British Columbia: Sooty Mould on Camellia

Discussion in 'Outdoor Gardening in the Pacific Northwest' started by dt-van, Apr 13, 2024.

  1. dt-van

    dt-van Active Member 10 Years

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    My Camellia x williamsii 'Donation' made it through the harsh winter with flower buds intact, but the leaves are heavily infested with sooty mould. It is fairly open rather than bushy and isn't a huge plant, but it is about 7' tall x 4' wide, so washing each leaf by hand would take hours and also require standing on a ladder to reach the upper branches. I'll do that if necessary, but is there any easier way of getting rid of the mould - it looks ugly and I think is affecting the plant's health.

    If I manage to kill the mould with a spray, will the residue then wash off easily or does it need to be physically scrubbed off. If I do have to clean the worst leaves by hand what treatment and tools should I use to get rid of the mould? Will dish soap or vinegar work or do I to purchase something designed to kill mould. Will a sponge be enough? a soft scrub brush? a Lee Valley mushroom brush? From past attempts the mould seems very firmly attached and I don't want to damage the leaf cuticle.

    Is there something I can do to prevent the mould from returning?
     
  2. DerekK

    DerekK Active Member

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    The sooty mold is a byproduct of an insect infestation, likely Scale. The mold essentially grows on the honeydew secretions from the insect.

    sooty-mold-on-camellia.htm
     
  3. Margot

    Margot Renowned Contributor 10 Years

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    "Sooty molds are associated with sucking insect pests (aphids, scales, mealybugs, psyllids) that extract sap from the phloem tissue. Soon after a plant is heavily infested with such a pest, it is usually covered with honeydew."
    https://content.ces.ncsu.edu/sooty-...e associated with,of sap to extract nutrients. (This is just one of many websites that discuss sooty mold.)

    Camellias seem to be especially susceptible to this problem, perhaps because they attract aphids in particular and have evergreen leaves. From what I know, washing individual leaves is the most effective way to remove the mold but perhaps you don't have to wash all of them. Older leaves will drop off eventually.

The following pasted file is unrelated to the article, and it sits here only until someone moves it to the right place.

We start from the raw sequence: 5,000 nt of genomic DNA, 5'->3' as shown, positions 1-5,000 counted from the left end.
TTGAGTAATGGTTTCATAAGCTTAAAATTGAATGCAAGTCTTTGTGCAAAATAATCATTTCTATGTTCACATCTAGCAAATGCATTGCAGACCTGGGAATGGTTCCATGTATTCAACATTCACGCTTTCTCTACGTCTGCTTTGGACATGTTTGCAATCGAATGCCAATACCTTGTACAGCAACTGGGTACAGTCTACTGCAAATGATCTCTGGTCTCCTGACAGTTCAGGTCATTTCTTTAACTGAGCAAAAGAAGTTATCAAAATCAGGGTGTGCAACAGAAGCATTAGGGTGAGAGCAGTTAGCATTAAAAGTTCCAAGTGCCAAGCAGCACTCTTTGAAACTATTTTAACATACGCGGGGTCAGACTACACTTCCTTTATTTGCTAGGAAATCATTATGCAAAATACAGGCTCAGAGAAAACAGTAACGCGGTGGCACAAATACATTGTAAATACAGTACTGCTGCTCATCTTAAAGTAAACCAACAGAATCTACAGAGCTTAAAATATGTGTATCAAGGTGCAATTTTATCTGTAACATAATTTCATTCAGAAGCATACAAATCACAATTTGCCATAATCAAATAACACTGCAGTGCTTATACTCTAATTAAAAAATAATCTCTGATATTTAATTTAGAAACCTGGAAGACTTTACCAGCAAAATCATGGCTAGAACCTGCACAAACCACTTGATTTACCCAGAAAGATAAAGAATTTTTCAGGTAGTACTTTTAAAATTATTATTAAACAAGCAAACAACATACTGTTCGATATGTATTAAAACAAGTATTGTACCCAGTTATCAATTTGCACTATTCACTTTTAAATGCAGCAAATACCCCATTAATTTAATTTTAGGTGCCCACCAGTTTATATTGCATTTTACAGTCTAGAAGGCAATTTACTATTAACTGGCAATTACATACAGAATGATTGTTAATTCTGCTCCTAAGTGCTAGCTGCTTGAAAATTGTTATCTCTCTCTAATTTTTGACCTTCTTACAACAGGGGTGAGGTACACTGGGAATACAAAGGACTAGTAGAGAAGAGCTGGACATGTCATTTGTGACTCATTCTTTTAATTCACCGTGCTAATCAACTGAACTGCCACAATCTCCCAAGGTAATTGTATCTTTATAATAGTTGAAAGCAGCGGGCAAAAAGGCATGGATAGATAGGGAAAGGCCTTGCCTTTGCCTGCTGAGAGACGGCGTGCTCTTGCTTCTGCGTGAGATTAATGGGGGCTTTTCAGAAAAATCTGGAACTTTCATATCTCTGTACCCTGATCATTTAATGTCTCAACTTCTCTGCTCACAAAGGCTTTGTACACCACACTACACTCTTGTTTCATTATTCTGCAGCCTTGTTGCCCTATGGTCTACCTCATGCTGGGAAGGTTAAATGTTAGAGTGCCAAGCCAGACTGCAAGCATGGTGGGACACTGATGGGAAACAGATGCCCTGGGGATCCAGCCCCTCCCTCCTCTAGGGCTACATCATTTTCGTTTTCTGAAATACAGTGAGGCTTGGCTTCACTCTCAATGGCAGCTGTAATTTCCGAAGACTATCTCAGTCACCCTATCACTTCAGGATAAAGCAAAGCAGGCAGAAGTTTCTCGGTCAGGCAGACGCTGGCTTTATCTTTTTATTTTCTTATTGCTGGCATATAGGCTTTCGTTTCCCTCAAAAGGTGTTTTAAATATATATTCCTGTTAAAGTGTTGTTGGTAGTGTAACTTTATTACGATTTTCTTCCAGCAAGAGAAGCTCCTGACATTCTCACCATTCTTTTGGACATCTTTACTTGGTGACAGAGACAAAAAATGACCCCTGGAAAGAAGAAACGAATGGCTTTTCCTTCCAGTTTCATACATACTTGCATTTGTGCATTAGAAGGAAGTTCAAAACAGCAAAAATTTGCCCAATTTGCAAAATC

Going forward, you will have to determine what insect is creating the honeydew and take steps to eliminate it.
     
  4. vitog

    vitog Contributor 10 Years

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    One scale insect that is particularly attracted to Camellias is appropriately called Cottony Camelia Scale. It is quite easy to identify; just look up images on the Web. I had sooty mold and scale on an old Camelia that I recently removed and replaced with another variety. It should be easier to prevent the sooty mold than to clean it off, now that I know what to look for.
     
  5. Margot

    Margot Renowned Contributor 10 Years

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    In my experience, aphids are more likely to be implicated in the sooty mould issue than scale or other sap-sucking insects. It is, in my opinion, much easier to control than scale for example.

    Many years ago, I was able to eradicate scale from a 5-foot Harry Lauder's Walking Stick before the leaves unfurled by scraping off every little scale mound I could find. It was very, very time consuming.
    There are other methods too but those usually involve unpleasant chemicals.

    Aphids, on the other hand, can be dealt with in a number of ways; easiest of all by simply hosing the undersides of the leaves on a regular basis.

    In short, @dt-van, I hope that you will find that aphids, not scale, are the culprits for your sooty mould problem.
     
  6. dt-van

    dt-van Active Member 10 Years

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    Thanks for the advice, I will certainly check tomorrow to see if it is aphids or not. I did try hosing last year to little effect. It might have killed the insects, but it didn't remove the black coating. If it turns out to be scale I will try neem oil to kill the scale and then wait a couple of weeks before hosing or brushing/sponging to get rid of the sooty mould. It seems like spring temperatures are ideal for oil treatment.
    In future I will pay closer attention and treat the insect problem right away.
     

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